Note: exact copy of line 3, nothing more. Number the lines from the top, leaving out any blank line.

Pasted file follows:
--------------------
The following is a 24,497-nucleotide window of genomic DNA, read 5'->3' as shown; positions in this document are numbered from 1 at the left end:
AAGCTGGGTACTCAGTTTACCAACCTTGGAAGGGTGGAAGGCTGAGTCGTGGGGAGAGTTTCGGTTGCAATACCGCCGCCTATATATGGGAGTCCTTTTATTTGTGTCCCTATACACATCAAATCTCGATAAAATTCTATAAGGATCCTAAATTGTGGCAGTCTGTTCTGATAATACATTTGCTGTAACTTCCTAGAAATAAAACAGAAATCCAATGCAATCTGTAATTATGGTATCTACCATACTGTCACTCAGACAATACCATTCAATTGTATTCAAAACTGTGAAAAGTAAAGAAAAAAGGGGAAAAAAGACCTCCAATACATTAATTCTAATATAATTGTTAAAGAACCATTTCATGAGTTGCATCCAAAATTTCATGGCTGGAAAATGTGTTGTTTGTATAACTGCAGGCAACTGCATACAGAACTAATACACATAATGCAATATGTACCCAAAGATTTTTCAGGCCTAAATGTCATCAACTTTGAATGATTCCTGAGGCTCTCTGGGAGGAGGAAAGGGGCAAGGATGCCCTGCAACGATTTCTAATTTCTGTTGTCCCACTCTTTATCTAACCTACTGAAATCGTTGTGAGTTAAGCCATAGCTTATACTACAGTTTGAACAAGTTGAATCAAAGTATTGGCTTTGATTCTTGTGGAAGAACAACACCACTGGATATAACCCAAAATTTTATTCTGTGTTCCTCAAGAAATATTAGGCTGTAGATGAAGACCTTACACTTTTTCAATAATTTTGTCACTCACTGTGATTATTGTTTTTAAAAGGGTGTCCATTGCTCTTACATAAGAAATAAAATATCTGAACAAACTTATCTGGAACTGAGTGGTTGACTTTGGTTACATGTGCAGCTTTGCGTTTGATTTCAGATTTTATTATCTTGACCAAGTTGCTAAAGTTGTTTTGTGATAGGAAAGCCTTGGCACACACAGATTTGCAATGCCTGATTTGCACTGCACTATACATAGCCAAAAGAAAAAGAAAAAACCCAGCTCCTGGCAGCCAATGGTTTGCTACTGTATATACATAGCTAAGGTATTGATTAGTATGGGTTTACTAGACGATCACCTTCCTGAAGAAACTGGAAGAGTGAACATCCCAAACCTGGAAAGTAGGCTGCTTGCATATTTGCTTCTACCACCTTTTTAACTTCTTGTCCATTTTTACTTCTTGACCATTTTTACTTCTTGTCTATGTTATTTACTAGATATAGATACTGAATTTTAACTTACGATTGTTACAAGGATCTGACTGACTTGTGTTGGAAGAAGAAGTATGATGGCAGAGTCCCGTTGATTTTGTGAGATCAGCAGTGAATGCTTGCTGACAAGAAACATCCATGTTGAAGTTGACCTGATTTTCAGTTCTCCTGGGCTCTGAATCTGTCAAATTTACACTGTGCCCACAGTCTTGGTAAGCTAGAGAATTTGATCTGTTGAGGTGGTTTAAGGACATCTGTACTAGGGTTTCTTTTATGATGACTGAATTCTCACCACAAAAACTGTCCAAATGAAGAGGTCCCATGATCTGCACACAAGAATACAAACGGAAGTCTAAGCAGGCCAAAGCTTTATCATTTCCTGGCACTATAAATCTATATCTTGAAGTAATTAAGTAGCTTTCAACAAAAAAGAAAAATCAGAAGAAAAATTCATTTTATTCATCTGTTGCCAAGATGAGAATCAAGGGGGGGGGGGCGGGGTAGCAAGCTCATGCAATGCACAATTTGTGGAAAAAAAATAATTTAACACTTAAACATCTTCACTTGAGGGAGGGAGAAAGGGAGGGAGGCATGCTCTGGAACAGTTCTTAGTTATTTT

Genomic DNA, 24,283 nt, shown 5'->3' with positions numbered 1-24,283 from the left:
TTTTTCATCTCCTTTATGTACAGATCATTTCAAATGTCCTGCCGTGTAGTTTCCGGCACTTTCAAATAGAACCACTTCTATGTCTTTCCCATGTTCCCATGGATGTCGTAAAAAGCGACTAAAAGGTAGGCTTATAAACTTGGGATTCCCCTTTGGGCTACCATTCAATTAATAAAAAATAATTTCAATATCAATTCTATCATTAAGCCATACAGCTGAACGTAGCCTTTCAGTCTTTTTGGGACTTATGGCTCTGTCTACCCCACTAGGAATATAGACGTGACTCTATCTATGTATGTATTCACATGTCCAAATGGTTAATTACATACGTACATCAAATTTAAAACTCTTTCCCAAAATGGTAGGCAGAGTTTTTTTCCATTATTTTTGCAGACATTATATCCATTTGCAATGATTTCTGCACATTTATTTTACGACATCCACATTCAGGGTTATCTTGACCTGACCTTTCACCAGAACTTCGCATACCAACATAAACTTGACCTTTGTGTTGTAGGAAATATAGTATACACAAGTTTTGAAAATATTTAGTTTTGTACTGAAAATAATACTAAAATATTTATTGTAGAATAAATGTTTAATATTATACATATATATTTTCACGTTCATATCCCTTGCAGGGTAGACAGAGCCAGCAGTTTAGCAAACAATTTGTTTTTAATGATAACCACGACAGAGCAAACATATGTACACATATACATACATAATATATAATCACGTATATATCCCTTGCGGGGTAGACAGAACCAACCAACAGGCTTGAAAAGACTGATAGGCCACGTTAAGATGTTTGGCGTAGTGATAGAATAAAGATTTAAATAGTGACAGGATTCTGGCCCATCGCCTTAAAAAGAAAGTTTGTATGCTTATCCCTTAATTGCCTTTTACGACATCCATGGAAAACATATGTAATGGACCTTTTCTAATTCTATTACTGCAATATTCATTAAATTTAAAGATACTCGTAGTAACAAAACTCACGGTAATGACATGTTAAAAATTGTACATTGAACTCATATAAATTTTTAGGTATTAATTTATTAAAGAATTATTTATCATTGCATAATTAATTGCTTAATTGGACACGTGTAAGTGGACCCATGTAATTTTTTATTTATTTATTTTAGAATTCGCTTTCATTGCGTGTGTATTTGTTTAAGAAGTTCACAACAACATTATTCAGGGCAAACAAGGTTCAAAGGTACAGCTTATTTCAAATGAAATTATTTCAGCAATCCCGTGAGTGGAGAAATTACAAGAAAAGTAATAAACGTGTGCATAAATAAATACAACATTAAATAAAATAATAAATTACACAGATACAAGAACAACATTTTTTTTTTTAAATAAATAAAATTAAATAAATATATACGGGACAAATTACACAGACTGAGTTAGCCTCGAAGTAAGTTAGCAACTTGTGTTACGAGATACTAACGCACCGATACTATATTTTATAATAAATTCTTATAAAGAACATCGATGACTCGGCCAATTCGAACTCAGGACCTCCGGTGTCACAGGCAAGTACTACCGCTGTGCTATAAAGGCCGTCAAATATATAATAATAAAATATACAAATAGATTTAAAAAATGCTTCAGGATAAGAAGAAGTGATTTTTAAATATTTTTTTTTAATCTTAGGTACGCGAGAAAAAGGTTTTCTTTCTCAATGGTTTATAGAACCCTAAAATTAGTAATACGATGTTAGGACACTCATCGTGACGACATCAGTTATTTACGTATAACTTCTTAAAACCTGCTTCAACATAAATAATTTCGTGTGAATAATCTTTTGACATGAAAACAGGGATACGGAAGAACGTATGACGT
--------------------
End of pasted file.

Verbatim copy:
Genomic DNA, 24,283 nt, shown 5'->3' with positions numbered 1-24,283 from the left: